Some Like It Hot
|Some Like It Hot|
|Directed by||Billy Wilder|
|Produced by||Billy Wilder|
I. A. L. Diamond
Joe E. Brown
|Music by||Adolph Deutsch|
|Edited by||Arthur P. Schmidt|
|Distributed by||United Artists|
|Box office||$40 million|
Some Like It Hot is a 1959 American romantic comedy film set in 1929, directed and produced by Billy Wilder, starring Marilyn Monroe, Tony Curtis, and Jack Lemmon. The supporting cast includes George Raft, Pat O'Brien, Joe E. Brown, Joan Shawlee, and Nehemiah Persoff. The plot is based on a screenplay by Billy Wilder and Michael Logan from the French film Fanfare of Love. The film is about two musicians who dress in drag in order to escape from mafia gangsters whom they witnessed commit the Saint Valentine's Day Massacre. The film was produced in black and white, even though color films were increasing in popularity.
Some Like It Hot is considered to be one of the greatest film comedies of all time. It was voted as the top comedy film by the American Film Institute on their list on AFI's 100 Years... 100 Laughs poll in 2000. The film is also notable for featuring cross dressing, and for playing with the idea of homosexuality, which led to it being produced without approval from the Motion Picture Production Code. The code had been gradually weakening in its scope during the early 1950s, due to increasing social tolerance for previously taboo topics in film, but it was still officially enforced. The overwhelming success of Some Like It Hot was a final nail in the coffin for the Hays Code.
It is February 1929 in the city of Chicago, during the era of prohibition. Joe (Tony Curtis) is an irresponsible jazz saxophone player, gambler and ladies' man; his friend Jerry (Jack Lemmon) is a sensible jazz double-bass player; both are working in a speakeasy (disguised as a funeral home) owned by mob gangster "Spats" Colombo (George Raft). When the joint is raided by the police after being tipped off by informant "Toothpick" Charlie (George E. Stone), Joe and Jerry flee—only to accidentally witness Spats and his henchmen exacting his revenge on "Toothpick" and his own gang (inspired by the real-life Saint Valentine's Day Massacre). Penniless and in a mad rush to get out of town, the two musicians take a job with Sweet Sue (Joan Shawlee) and her Society Syncopators, an all-female band headed to Miami. Disguised as women and renaming themselves Josephine and Daphne, they board a train with the band and their male manager, Bienstock. Before they board the train, Joe and Jerry notice Sugar Kane (Marilyn Monroe), the band's vocalist and ukulele player.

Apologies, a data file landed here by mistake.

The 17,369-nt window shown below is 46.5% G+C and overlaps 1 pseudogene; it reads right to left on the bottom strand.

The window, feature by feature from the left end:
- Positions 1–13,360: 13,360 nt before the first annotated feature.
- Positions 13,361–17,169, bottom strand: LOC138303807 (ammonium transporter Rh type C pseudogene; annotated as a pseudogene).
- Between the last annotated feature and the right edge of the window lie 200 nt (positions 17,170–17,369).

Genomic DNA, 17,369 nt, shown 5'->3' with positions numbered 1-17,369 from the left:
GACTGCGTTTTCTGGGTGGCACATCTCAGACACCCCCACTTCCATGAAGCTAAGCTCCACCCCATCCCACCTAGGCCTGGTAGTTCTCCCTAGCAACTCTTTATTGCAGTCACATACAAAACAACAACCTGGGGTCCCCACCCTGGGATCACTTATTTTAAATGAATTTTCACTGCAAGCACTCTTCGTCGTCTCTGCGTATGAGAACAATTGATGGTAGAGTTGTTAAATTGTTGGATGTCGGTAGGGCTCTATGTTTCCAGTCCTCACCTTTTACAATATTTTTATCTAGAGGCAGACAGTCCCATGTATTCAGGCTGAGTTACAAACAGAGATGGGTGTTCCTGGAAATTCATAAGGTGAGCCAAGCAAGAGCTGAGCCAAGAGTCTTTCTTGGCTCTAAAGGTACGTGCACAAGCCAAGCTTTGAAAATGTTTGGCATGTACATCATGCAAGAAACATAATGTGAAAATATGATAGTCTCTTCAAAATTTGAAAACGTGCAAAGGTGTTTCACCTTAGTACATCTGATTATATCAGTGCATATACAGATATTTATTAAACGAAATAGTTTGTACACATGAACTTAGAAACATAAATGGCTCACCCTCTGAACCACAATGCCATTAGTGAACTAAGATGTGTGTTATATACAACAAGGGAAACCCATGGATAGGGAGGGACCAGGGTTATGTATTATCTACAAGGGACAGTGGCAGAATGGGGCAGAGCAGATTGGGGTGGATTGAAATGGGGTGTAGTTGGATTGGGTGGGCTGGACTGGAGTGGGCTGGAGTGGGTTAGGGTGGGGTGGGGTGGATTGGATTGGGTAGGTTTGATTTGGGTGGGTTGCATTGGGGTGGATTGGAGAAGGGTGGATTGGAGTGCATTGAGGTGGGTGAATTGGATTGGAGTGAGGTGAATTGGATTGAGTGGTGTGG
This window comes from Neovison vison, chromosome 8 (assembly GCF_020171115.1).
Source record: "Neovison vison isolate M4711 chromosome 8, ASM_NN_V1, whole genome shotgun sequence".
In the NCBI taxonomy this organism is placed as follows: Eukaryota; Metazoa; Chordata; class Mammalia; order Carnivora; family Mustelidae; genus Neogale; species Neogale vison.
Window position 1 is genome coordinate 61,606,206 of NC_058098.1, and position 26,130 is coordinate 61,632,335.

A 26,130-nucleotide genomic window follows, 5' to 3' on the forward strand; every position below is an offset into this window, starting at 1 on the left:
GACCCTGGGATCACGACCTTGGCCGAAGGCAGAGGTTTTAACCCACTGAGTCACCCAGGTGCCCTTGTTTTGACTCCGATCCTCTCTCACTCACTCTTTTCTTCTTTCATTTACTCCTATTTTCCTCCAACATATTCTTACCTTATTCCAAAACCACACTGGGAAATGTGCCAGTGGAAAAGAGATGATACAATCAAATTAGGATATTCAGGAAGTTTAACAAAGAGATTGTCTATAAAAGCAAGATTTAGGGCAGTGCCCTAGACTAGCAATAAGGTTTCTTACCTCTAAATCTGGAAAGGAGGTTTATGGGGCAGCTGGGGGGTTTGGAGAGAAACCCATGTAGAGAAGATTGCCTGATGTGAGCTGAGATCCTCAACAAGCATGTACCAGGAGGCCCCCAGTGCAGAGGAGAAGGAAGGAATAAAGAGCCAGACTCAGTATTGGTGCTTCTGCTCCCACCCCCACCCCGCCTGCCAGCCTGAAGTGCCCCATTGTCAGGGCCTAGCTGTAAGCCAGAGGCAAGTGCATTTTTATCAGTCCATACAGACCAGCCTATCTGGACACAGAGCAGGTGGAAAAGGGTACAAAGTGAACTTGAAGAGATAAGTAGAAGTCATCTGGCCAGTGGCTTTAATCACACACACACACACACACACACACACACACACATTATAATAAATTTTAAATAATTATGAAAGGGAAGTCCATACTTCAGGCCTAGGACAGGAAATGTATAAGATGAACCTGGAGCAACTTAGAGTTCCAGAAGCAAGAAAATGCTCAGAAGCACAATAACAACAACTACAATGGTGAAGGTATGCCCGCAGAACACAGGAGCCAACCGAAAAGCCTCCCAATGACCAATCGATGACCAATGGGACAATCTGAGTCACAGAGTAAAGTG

Joe and Jerry become enamored of Sugar and compete for her affection while maintaining their disguises. Sugar confides that she has sworn off male saxophone players, who have stolen her heart in the past and left her with "the fuzzy end of the lollipop". She has set her sights on finding a sweet, bespectacled millionaire in Florida. During the forbidden drinking and partying on the train, Josephine and Daphne become intimate friends with Sugar, and have to struggle to remember that they are supposed to be girls and cannot make a pass at her.
Once in Miami, Joe woos Sugar by assuming a second disguise as a millionaire named Junior, the heir to Shell Oil, while feigning disinterest in Sugar. An actual millionaire, the much-married aging mama's boy Osgood Fielding III, (Joe E. Brown) tries repeatedly to pick up Daphne, who rebuffs him. Osgood invites Daphne for a champagne supper on his yacht. Joe convinces Daphne to keep Osgood occupied onshore so that Junior can take Sugar to Osgood's yacht, passing it off as his. Once on the yacht, Junior explains to Sugar that, due to psychological trauma, he is impotent and frigid, but that he would marry anyone who could change that. Sugar tries to arouse some sexual response in Junior, and begins to succeed. Meanwhile, Daphne and Osgood dance the tango ("La Cumparsita") till dawn. When Joe and Jerry get back to the hotel, Jerry explains that Osgood has proposed marriage to Daphne and that he, as Daphne, has accepted, anticipating an instant divorce and huge cash settlement when his ruse is revealed. Joe convinces Jerry that he cannot actually marry Osgood.
The hotel hosts a conference for "Friends of Italian Opera", which is in fact a front for a major meeting of various branches of La Cosa Nostra. Spats and his gang from Chicago recognize Joe and Jerry as the witnesses to the Valentine's Day murders. Joe and Jerry, fearing for their lives, realize they must quit the band and leave the hotel. Joe breaks Sugar's heart by telling her that he, Junior, has to marry a woman of his father's choosing and move to Venezuela. After several chases, Joe and Jerry witness additional mob killings, this time of Spats and his boys. Joe, dressed as Josephine, sees Sugar onstage singing that she will never love again. He kisses her before he leaves, and Sugar realizes that Joe is both Josephine and Junior.